All right. Hello, everybody. Welcome back. As before lunch– I hope you have all chilled from this very intense session with Tim. [LAUGHTER] Right? Felt a little bit like The Matrix meeting Blade Runner, So I’m going to cool it down. Everyone exhale. Take it easy. I’m going to talk about another AI topic today, which is voice-enabled AI. And one of the things that Tim didn’t talk about, one of the things that computers don’t really do very well today is understand what you are saying. And so questions like, where are we in this path, right? We are getting better at this. And so I wanted to give you an update a little bit of where we are in the evolution of voice-enable AI. So back in 2007– like, if you were a website, that’s was your main product, and you did not have a mobile strategy, you’re probably lost by now. Because there was early adopters that bet on this technology, believed in it, moved forward, created tremendous value for the customers, and disrupted the marketplace. In 2017 if you don’t have a voice strategy right now, you’re not an early adopter. You’re likely to not create tremendous value, and be disrupted by others. So ask yourself, do you, with your products, have a voice strategy yet? Do you have a plan? And the reason I’m saying this, it’s happening fast. In Tim’s terms, this is like we are already at the beginning of page 501 and it’s really happening very fast. So in the ’80s the way that we input things into devices was very different from what it is now and what it will be in the future. And we’re talking the very near future. In the ’80s first home computers were introduced, desktop computers. What you got was a keyboard to type and a mouse which was already an incredible invention. But still fairly inefficient and clumsy. In the ’90s computer manufacturers started working on touchscreen. So maybe you remember Bill Gates early tried to build a tablet with touch, kind of the hybrid model. Didn’t work out that well, but somebody like Steve Jobs came along and had a bigger vision of touching and swiping and built an iPad, and all of a sudden the tablet was here and was a huge success. So all it needs is the write human interface, a user experience that people love and that works for them. And today you see voice evolving as an input factor. And it’s happening fast. We know when Siri launched people felt it was a bit clumsy at the beginning, but it’s getting much better. And it’s getting better every day. Google is coming out with products. Amazon is coming And all of them use voice as the way to interact with those devices. And why? Because not every device has a screen or needs a screen. But every device in the future will be connected. And then there is us. You know, we are adults in kind of these technologies get introduced to us when we’re already used to something else. So we feel like it’s not going to happen. You know, this is really not working or it’s working as we expected. But think about it. If you were a kid growing up in 2000s, early 2000s, and you were growing up with touch and swipe devices, it’s not that these kids got serious catalogs sent home to watch, you know, images or products. They grew up with these devices. And from the beginning they do this pinching, right? So if you give them a catalog they start pinching the photos, but they don’t move. Because they expect that. And so today for these kids it’s all about touching. So the touch screen is now also on the computer. The mouse is gone. We still have the keyboard to input, but most of it is touching, tapping, swiping. But it’s still not very efficient because, you know– I mean, some people are really, really fast in typing when they write a text message. Like, crazy– [IMITATING RAPID TEXTING] And the kids are better. I’m clumsy. My thumbs are too big. I mistype. It’s crazy. Why can’t I tell this thing, just say what I mean, and it’s just going to send enough. In 2015, if you were born– You’re going to grow up and it’s going to be very different for you, because everyone is going to have one of these devices. And you can talk to them. It’s amazing. And so they start to expect that. There’s the little thing, the little lights, the displays, great user experience, fun. You know, kids are curious so they start talking, “”Alexa.”” Off he goes. Tell me a joke. Really funny. Love it. So they will expect that. One day the user product– they’re going to talk to it. So this is what today’s familiar voice tech landscape looks like. Consumer devices made by technology companies, integrated into speakers, phones. But that’s not the end of it. Think self-driving cars, robots, simple things like fridges, washing machines. You didn’t think that you need to talk to them yet. We kind of find this awkward. But if you’re growing up like this little kid, you want the washing machine to understand what you are saying. You know? Turn it on. Medium temperature. Don’t boil the hell out of it. So where are we in terms of consumer options? So today we estimate that by 2020 50% of all the searches– and that’s a lot– Google alone we’re talking billions– will be input by voice. 19% of all online adults in the US that have a smartphone have used personal assistance. So I’m assuming everyone has a smartphone in the room. Who has used voice interaction through assistant on their phone? So already quite a lot. 100% of the kids do. So this generation is going to grow up doing it. And so what’s happening is there’s a rapid, rapid increase in voice search queries, 35 times over the last few years. And I think it sounds like a long time, but in the time of human beings, as Tim said, it’s not even a letter on that page. And then there is all these IoT devices. So today we have about five billion. In 2020 it will be 21 billion. Not all of these are going to have this place to input stuff, but all of them need to be commanded. So the most efficient way to do this is by just using your voice. Now, I want to add a little bit about what we do. I work for a company called SoundHound. It was founded in 2005 by Stanford graduates. And we have presences in US, Canada, and expanding in Asia. And our founders– they developed a voice-enabled AI platform that does natural language understanding combined with voice recognition. And I’ll get into that a little bit later. AI is very popular these days, so we’ve got a lot of funding, $120 million dollars. If you look at the investors, those are mostly large companies that are strategic investors, because they bet on the future. And it’s not so much venture capitalism. It’s more working with companies that have real products and putting smart voice-enabled AI into their products. And so our mission is to– as you saw, 20 billion devices. All of them need to be Houndified. Like, voice-enabled. But we also got consumer products. Why is this important? Because when you build a voice-enabled AI platform you also need to understand how people are saying it, so you can understand what they are saying but also what do they mean. And so this helps us collect a lot of information and really understand the user. Because one of the most complex things that we see is, like– so this is new to everyone. How do you integrate voice into your product from a UX experience? You’re a product manager. Like, how do I create this interaction? How does the user understand how to activate it, how they say it? What to say? What can this even do, right? It’s still a big black box to us. And so we built first a music-discovery app that actually understands when you sing and hum, and we will identify the song for you. And then we added, from a user interface perspective, voice commands that you can navigate the app, ask questions, and execute, and look for whatever you like. And then on top of that, of this Houndify platform, we built a smart personal assistant called Hound, and we offer a variety of– over 125 domains that you can access where you can do simple things like ask weather, ask the football score, ask for restaurants near you, navigate, et cetera. And that offering is obviously growing as we are growing the partnerships on the developer platform where people at companies like you add data and voice-enabled AI to the platform. So I’m going to go into [BEGIN VIDEO PLAYBACK] Introducing SoundHound 8. We’ve taken the app you know and love and made it faster, smarter, and designed it around your music needs. [MUSIC PLAYING] Any song you discover will be kept in your history, and you can easily see where you heard a song, and mark your favorites. You can listen to full tracks for free using YouTube, and even connect to Apple Music or Spotify to build a playlist of your discoveries and unlock real-time, moving, live lyrics. [MUSIC – MARIAN HILL, “”DOWN] (SINGING ) Are you down? Are you down? Are you d-d-down? Are you d-d-d-d-down? In addition to your discoveries and favorites playlists, we’ve curated top songs across genres to help you find your next favorite tunes. SoundHound 8 comes with “”OK Hound,”” a powerful and accurate way to find millions of songs hands-free using just your voice. On any screen just say, “”OK Hound,”” and request the song, artist, genre, and more. OK Hound, play Talk To Me”” by Marian Hill. Playing talk to me by Marian Hill. [MUSIC – MARIAN HILL, “”TALK TO ME””] (SINGING) You know you could get this. You got to do– SoundHound 8. The fastest and most accurate hands-free music discovery tool. [END VIDEO PLAYBACK] So this was to illustrate that you are able to integrate voice commands into an existing app. And it’s really cool because now if I’m driving a car and I have my phone there I can just command it around and tell me to play music. Or if there’s a song playing on the radio I can just tell the app, you know, and ask it what song is playing? No need to interfere or get interrupted. But, as I said, music is only one domain where we can use this. So we’re looking at much smarter assistance that can really execute a variety of domains. And this is Hound. OK Hound, what’s a good restaurant in Campbell that’s not fast food, Thai, or pizza? Here are several restaurants with more than three stars near Campbell sorted by rating, excluding fast foods, Thai restaurants, or pizzerias. [DING] OK. Here is what I found. [BUZZER] Is the first one open The first one is Walia Ethiopian Cuisine. Today it’s open from Lefty’s A Taste of Boston on East Campbell Avenue. Campbell is open today Does it have WiFi, and is it good for kids? It provides WiFi and is kid-friendly. Here’s what I found on the web for “”does it have WiFi and is it good for kids.”” How much would an Uber Select cost to get there? An Uber Select can take you from here to Walia Ethiopian Cuisine located at 2208 Business Circle in San Jose for about 37 US dollars to 48 US dollars. I found this on the web for [CHEERING] So I hope you got it. If you have a conversation with somebody, you need to remember what they were saying otherwise it’s not a conversational interface. It’s just, I give a command, you get something back. If it doesn’t remember what you said before, it’s out of context and you’ll get the wrong result. It’s not going to understand what’s happening. So there’s a lot of things going on beyond voice recognition that’s really being in the moment, taking the context of things that you have done before so that that device can help you, giving you the right answers and smart answers that are related, and you don’t have to repeat itself all the time to give it the context because it just lost it. And that’s one way. The other ways is want to say it naturally. So when you say naturally you need to take up irrelevant words that we are using, like, “”well.”” It doesn’t really mean anything, but that’s how we speak and so we need to understand all of these things. And it doesn’t have to be always perfect for us to understand. So we need to learn that. We need to learn how we speak, what to leave out, but what to consider, and how to classify it. And this is where the Houndify platform is unique in that sense that, when we built Hound– it kind of just showcase it here. I like this quote the best. And that’s really key to the user experience. If I talk to you and every time I would forget what you have just told me, you would be kind of pissed off, right? So Hound is powered by the Houndify platform, and think about the platform. It’s a comprehensive solution that today you can integrate into any software that you have, whether it’s self-driving cars, appliances, robots, IT devices, appliances, apps, services. Whatever it is– it’s just, a platform that’s in the cloud works through the API and gives you back the results that you need. It’s the world’s fastest ASR, so speech recognition technology. Which, we have shown you in the video, you can speak normally. You see it in real-time being transcribed. But what it also does is it has the most advanced natural language understanding. So it’s not recognizing what you’re saying, it’s what you mean is important. We can say stuff, but it doesn’t mean you understand it. So speech to meaning is the most important thing. If you combine the two you get a much, much faster and much more intelligent way how to do the conversation. And that’s what our founders have enabled. So the secret sauce to it is, if you look at traditional ways how these ASRs work is, you first translate speech into text. What is this person saying? And then it puts it in another bucket and says, what does this person mean? And then it would give you a result. Right? In the meantime, it means if it’s serial, the next time you say it has already forgotten what you did before. And so you got to repeat it over and over again, and it doesn’t sound like a very intelligent conversation. From a human perspective. So you’ve got to put the two together so they can learn, and it give you a lot more options, and it’s faster. So you look at complex queries, something that is not easy for humans to say, by the way, but you could. You probably want to do this a little bit in steps, but if you tried it once you’d say, Double negatives. Extremely complicated. But that’s sometimes how we talk, so we need to understand. So we need to understand that “”show me”” doesn’t mean anything. It’s really not something relevant. But you need to understand it’s, OK, it’s hotels. It’s in San Francisco. It’s for tomorrow. I only ask for a certain price. It has other factors, like I want it pet-friendly. I only want three or four stars because I don’t want to stay in a skimpy hotel. Et cetera, et cetera. So there’s a lot of things to absorb and to classify in real-time, and do this fast, and give you the response that you want. Because you want something very, very specific. And then, oh, if you have forgotten something– Now imagine you wanted this to sort it by price, but you wouldn’t remember what you’ve said. You would have to repeat this whole sentence and add “”sort by lowest price.”” Not a very fun experience. (SPEAKING RAPIDLY) [HEAVY BREATH] Not a good experience. I’m exhausted already from this. And then once I get a price and a hotel in that price, they you say, well, oh. I forgot to tell you maybe I don’t need to check in tomorrow. I want to get a better price here today. So now you have to say the whole thing again. I’ll spare you. You get my point. So with the speech to meaning, what we’re able to achieve is getting higher and higher accuracies, and obviously higher and higher accuracies are needed in order to make this experience a good experience. If you use a product and half of the time it doesn’t understand what you’re saying, you get frustrated very quickly. So we get frustrated. How many of you have called Siri names? Yeah. It’s like, you know– but it’s like a little kid. It’s like a five-year-old. [MUMBLING] You know? Silly– you know? Good thing is– and going back to [? teamser– ?] this is going to learn very fast. And soon we don’t have to talk to it like a five-year-old anymore. We can have an intelligent conversation with a bot. So what’s the industry landscape and why is this so difficult? I mean– first of all, you don’t build speech recognition and natural language understanding overnight. So there’s very few companies out there that do that and have it at a technical level that this is ready for prime time, as they say. So high barriers to entry. It takes many years. Many years. Lots of data. And you need tools. If you want to integrate this you have to be a developer. Like, I just want to sign up for this platform. I want to understand how this is working. I want to integrate it to my app or my robot. And then when I give these commands so that it understands, and you can execute what it needs to execute. So it needs tools. But again, you know, it’s a user experience. The better technology will win. It has to be because if it doesn’t understand what you’re saying or mean you get wrong results. Customers are not going be happy. But then what you also want is, you don’t want to become dependent on the big guys. You have your own product, your own brand. Do you want your product to call Alexa to tell you about your product, or do you want it to talk to you and your product? If I’m Mercedes and I put it in the car, you know, I want my car to be talked to like it’s the car. It’s not Alexa or Siri. And say, hey, drive faster. Do you say, “”Siri, drive faster?”” No. I don’t think so. You also want to learn from your data. So do all the big guys. Google wants to Everybody else does. But you want to make sure that you own your data from your customers, and the insights, and you have access to it. So you can do that. But the ambition is bigger. It’s like, we cannot build the world’s most intelligent voice-enabled AI platform. We can build good voice recognition and good language understanding, but it’s bigger than that because you can only do what you can do with the data. So the vision is, everyone’s got to contribute. It’s an open platform. And you can add, and you can add. And so it becomes bigger. Larger than the part of sum. You can share it. If you want to integrate it, offer it as an API so that others can use the service with voice, you can do that. So it becomes way more intelligent and the future is collective. It’s collaboration. So that this intelligence has the most people contribute, because the more people contribute the more diverse and the more intelligent the system will become. So I invite you to do that with us today. I’ll say thank you, and let’s connect what we can create together. [APPLAUSE] We’ve got a few minutes for questions. You had a slide earlier which talked about two approaches, the [INAUDIBLE] plus ASR, and then the other [INAUDIBLE] that you’re following which is speech to– so does it mean, fundamentally, if you’re building a bot that understands text and responds to text versus understands to voice, you should follow two separate approaches, and that’s the best way to– Well, what it means is– let’s think about– you know, you can go with technology that does voice recognition. It’s like dictation. So you get dictation and it just basically transcribes what you’re saying. But it doesn’t classify anything, so it doesn’t really know what you mean. So for that you need a separate platform, which is what the industry calls natural language understanding, NLU. So that basically takes all the words and it parses the words and says, there’s keywords, and classifies these and says, well, this looks like it’s related to, let’s say, restaurants. And then it figures out somewhere in the database to pull up restaurants, and it gives it back to you. So you can go with two systems. The problem is, if you want sequential processing. And so it can’t remember, in that sense, what you did or what the context is. So it fails in many ways with keeping the context and allowing you to follow up and have an intelligent conversation, and going back and forth like a conversation is. So that’s why the power is in combining the two so that the system knows what you meant in your first query and you can do something with it later. And you can’t do that when you do separate platforms. That’s what the understanding is. For apps that are doing nothing with voice today, what does it look as a natural– within using voice, and then using voice to control more of the app. Like, what have you seen be successful in terms of the progression of getting into a voice-based app? So I think the logical answer here is, it’s been most successful where you have no display, because you have no other chance. So that way also the users understand, or you can train the users and say, here, here’s the things that you can do with this, and you can speak to it. You know, when you’re integrated in something where you already have tapping, and that’s what users are used to, where I see it most successful is to deep-dive quickly. Think of navigations that are, like, five-step things. They need five taps until you get to what you want. Like, typical step processes in the navigation funnels. So if you want to get to the end state quickly, voice is much faster or it replaces long typing. Voice is much faster. So in music, for example, if I wanted to know when my favorite artist’s birthday was or for that matter something else, or when the band was formed, you can either search for it on the web by putting text, even if I can just say it, you are way faster in producing these characters in saying it than you are in typing unless you’re a world-class texter. So in those circumstances I have seen it most successful. And filtering. So think of drilling down. So we talked to a bunch of folks here from e-commerce. If you’re looking for a particular item today, you start searching but then you say– you get this massive result set. And then you have to drill down by attributes. If I can say that whole thing in one sentence and drill down to, I want a red Tommy Bahama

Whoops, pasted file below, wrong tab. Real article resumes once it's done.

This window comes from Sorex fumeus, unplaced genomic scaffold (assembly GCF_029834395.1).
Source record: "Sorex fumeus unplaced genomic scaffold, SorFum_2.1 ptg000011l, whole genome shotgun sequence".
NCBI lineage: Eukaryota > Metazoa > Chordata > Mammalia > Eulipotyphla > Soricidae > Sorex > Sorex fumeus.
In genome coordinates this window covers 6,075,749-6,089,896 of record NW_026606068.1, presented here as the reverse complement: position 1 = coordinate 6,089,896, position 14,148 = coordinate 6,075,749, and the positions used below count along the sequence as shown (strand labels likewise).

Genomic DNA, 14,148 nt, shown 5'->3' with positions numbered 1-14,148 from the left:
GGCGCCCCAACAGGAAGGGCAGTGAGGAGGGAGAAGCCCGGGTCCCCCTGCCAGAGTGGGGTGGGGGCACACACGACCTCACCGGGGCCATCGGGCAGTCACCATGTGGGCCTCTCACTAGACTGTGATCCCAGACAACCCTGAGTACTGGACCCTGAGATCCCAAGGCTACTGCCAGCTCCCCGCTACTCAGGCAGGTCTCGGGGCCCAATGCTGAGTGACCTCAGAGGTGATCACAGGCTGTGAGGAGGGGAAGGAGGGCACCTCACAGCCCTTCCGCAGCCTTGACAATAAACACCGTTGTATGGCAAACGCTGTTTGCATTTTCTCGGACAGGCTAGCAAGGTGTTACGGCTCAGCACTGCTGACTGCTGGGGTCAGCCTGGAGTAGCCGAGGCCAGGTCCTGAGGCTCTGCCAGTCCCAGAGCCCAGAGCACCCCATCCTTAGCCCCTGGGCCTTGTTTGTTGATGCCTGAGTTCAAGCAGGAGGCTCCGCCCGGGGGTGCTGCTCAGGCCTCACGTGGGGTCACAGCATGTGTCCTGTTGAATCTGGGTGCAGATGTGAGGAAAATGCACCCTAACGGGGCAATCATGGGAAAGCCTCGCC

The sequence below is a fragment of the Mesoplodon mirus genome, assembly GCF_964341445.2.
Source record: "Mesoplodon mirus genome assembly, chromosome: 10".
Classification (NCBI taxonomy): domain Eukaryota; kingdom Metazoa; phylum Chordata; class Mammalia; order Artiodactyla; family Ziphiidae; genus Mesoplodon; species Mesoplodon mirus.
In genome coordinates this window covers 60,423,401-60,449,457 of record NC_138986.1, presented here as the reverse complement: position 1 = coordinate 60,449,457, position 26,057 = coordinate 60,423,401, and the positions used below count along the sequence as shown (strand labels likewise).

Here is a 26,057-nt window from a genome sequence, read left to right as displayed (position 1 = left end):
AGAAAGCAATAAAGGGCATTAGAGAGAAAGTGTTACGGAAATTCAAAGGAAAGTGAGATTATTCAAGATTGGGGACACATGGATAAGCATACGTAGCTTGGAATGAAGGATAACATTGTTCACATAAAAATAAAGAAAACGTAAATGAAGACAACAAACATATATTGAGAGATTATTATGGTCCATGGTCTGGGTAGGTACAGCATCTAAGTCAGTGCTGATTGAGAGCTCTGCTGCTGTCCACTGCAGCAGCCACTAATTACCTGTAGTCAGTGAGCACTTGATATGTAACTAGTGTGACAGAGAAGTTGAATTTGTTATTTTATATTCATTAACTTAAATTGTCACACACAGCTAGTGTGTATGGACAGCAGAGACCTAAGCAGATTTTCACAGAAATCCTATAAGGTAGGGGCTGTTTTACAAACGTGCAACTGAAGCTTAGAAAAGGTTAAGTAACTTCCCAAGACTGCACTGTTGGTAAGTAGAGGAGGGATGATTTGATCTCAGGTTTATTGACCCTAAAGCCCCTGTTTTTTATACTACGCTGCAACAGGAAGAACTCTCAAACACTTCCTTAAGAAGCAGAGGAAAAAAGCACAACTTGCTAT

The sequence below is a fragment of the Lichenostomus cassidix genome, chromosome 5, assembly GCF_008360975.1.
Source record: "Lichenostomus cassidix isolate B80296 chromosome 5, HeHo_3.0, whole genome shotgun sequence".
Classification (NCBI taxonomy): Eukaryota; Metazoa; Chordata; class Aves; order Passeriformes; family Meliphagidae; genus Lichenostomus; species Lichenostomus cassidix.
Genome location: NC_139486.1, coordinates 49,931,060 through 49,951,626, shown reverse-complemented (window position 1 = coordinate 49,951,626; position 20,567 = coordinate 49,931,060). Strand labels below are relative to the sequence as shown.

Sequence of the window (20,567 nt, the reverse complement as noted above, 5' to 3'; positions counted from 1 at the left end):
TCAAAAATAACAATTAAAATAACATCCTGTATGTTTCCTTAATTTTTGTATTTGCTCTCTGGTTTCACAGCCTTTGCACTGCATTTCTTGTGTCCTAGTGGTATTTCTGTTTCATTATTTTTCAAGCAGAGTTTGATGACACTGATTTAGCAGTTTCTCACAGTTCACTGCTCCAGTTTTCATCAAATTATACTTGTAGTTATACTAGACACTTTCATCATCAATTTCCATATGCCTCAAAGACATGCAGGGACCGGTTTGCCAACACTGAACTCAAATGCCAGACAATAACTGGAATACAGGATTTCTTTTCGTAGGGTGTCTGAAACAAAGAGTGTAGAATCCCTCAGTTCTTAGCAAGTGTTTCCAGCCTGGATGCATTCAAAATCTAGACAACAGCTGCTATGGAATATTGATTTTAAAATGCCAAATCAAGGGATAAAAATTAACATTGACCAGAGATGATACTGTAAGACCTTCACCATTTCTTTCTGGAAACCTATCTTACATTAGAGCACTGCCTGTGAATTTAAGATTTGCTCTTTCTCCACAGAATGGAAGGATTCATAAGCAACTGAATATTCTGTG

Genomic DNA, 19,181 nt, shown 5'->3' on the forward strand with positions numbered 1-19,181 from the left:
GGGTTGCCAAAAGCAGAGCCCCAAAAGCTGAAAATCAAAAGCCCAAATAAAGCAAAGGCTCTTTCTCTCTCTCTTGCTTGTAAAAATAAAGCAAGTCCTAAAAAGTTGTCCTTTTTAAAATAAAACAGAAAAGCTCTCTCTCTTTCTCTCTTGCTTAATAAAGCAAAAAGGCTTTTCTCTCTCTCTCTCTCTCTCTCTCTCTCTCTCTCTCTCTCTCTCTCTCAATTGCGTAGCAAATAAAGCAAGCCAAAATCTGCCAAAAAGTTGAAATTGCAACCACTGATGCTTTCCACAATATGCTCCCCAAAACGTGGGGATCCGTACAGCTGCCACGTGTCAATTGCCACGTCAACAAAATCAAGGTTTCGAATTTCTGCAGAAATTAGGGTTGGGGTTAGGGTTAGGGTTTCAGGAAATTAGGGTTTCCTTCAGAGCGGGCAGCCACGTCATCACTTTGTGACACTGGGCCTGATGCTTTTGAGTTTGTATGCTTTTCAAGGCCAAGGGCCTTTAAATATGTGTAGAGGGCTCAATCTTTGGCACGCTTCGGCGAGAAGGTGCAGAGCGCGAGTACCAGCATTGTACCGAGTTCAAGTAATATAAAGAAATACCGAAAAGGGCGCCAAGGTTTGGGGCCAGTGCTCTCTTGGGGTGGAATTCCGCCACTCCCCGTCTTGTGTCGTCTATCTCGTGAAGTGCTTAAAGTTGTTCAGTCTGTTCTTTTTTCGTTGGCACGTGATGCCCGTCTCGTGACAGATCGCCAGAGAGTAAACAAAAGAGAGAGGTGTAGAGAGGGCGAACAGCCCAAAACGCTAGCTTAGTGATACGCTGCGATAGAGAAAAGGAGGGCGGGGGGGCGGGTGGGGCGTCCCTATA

shirt under $100 in XL, et cetera, something like this, you can say it faster than you are navigating the web site or the app. Oh. Sorry. We’ll make sure we get you. Thank you. Following up to that question, I guess. Obviously you may have a little bit of a biased perspective, but for someone starting out, what would you recommend as the order of integrating into voice services like Google assistant or Siri, just in terms of prioritizing native speech recognition functionality to your app verses, like, operating level system? Well, I think that today the landscape is very fragmented. So it’s still not an either/or. so it’s probably– you bet on a few horses. And if you’re a consumer product, in particular, you want to go where the traffic is. But you also want to satisfy your own customers’ needs and you are ready for the future. So what is very common is, people get started building Alexa skills at the same time as they’re looking at integrating voice that is their own interface with their customer in their apps. But, you know, who knows? It’s like, it’s not clear. You know, if you want to be in the car, which platform is going to win in the car? We’ll see how it’ll play out. So it’s like operating systems. Like I said, app developer. Back in the days there were people that were actually developing BlackBerry apps. No one is developing BlackBerry apps anymore. So, you know, it’s a selection process. And then you’ll focus on where you get the best traffic. Hi. So you talked about kind of learning from how people search and I’m trying to– can you give a use case of– let’s say I list several different variables but you might learn that one of them really is the most important based on my past history. Do you have any kind of thoughts about that? Sure. I mean, it’s like, that’s where data and machine learning comes into place. Personalization is obviously more– is important. But, you know, you are referring more to what I’m surfacing in terms of content that is relevant to you. It’s not going to change the meaning of the words that you are saying. That’s usually, in most cases, unambiguous. But it can be ambiguous in the sense of, there’s words that have the same meaning, in theory. So I need to understand the context in which you are saying it. So that’s going to be more of learning as a typical search problem that Google has when you search. But the more specific you are, the less ambiguous it will be. So that’s where the followup stuff is important. So let me give you an example. People still– it’s crazy, right? I see the data and people go in and they say, Wal-Mart. Like, OK. It’s like– so they’re using voice as if it was a keyword search back in the days. That’s not the idea of natural language understanding. But that’s what’s happening. So we’ll learn. It will– we’ll learn how to speak. It’s really crazy because it’s– you guys, it’s really funny because I see these– in particular Asia, they love these little robots. And they’re so cute. So the people talk to them like they were little kids, like babies. It’s really funny. So I think we need to get used to it. We need to learn it. It’s learning the behavior and learning what systems can do so we adjust a little bit what we’re saying. So in today’s world I think keyword search on Google is no longer dominated by single keywords. But it took a long time until people learned to say, I need to give this system a little bit more information so that it knows what I’m saying. So it will be similar. So two questions. One of them is around opt-in rates for microphones, for iOS. So what is your experience there? Is that a challenge? And what is that like on Android? And the second question is, around specific keywords, where the natural language processing process starts, and you have a keyword that means something very specific to you and your business as your users search for it or speak for it. So there’s this process value lexicons of, you know, this particular keyword means something different to us than it does for everyone else. So how do you manage that manual process? Very good question. So first question was, opt-in rates for microphone. They’re very– they’re, like, over 99%. Because the product doesn’t work if you don’t use microphone. So I think we’re very clear around that problem. I think the bigger question behind this is, the perception of people thinking that this phone microphone on your device is listening to you all the time. I think that’s the key. So Google Home and Alexa, they do. So if you put an echo next to your bedroom, Amazon is listening. You know that. And if you have the new device and then it also has a camera, it’s also looking at you. So you’ve got to feel comfortable with that if you use these products. The truth is, in today’s apps– at least the apps that we launch– the microphone is only listening when you activate it. So you either tap the microphone button or you use to wake word. So we use “”OK Hound”” for our wake word, and then it starts listening. It doesn’t listen when the microphone is not activated. It’s not like this NSA tool. So your second question was custom commands, custom keyboards, basically? So in a third-party platform like ours, you build your private domain. And you train that domain for your customized use case. So if a word has a certain meaning in your use case it will be trained and will know when it’s related to that domain that it needs to execute it or interpret it in that way. So that’s possible. Yes. All right? Hey. You mentioned Google searching and how voice register differs from a typical keyword search that you type in. I’d be interested to hear how you think that will affect search engine marketing and search engine optimization in the long-run. That’s an excellent question. It will. Very much so. More importantly because the output– it now looks different. So the challenge for the search engine market is going to be, if a lot of these searches move away from web onto the mobile phone and they’re now voice, the output is going to look different. It’s a simple Google search– it’s, like everything else you’ll have data of what people are searching. And what we see though is, particularly for app marketers, by the way, it’s like search engine marketing per se is actually going away in the sense of, Google is no longer allowing you to make judgments about what keyword is relevant for your product. They make that judgment. So the keyword bidding is going to be finished very soon. It’s already gone away. I think this week actually Google is turning off keyword targeting for app installs because they decide which app users find most relevant for whatever keyword is being searched for. So at the end of the day this is all machine learning. So you don’t– the advertiser will no longer have to think about it. All they care about is, how much money are you willing to spend for an app download or a transaction? That’s it. We have one more question. That was actually my question. So thank you. Second question is about sources. What do you do with sources? Like, are you going to say in your results, like, “”according to–“” Because when you have search result you know which one you’re clicking. And who– is it Yelp that recommended that restaurant or is it whatever? So what about sources? Also a very good question. So right now, as we basically have domain providers for certain queries, like weather. And so there’s always a data source attached to the results. So on our Hound app, for example, if you do a restaurant search will surface Yelp data and it’ll specify that it’s Yelp data. That’s how it works.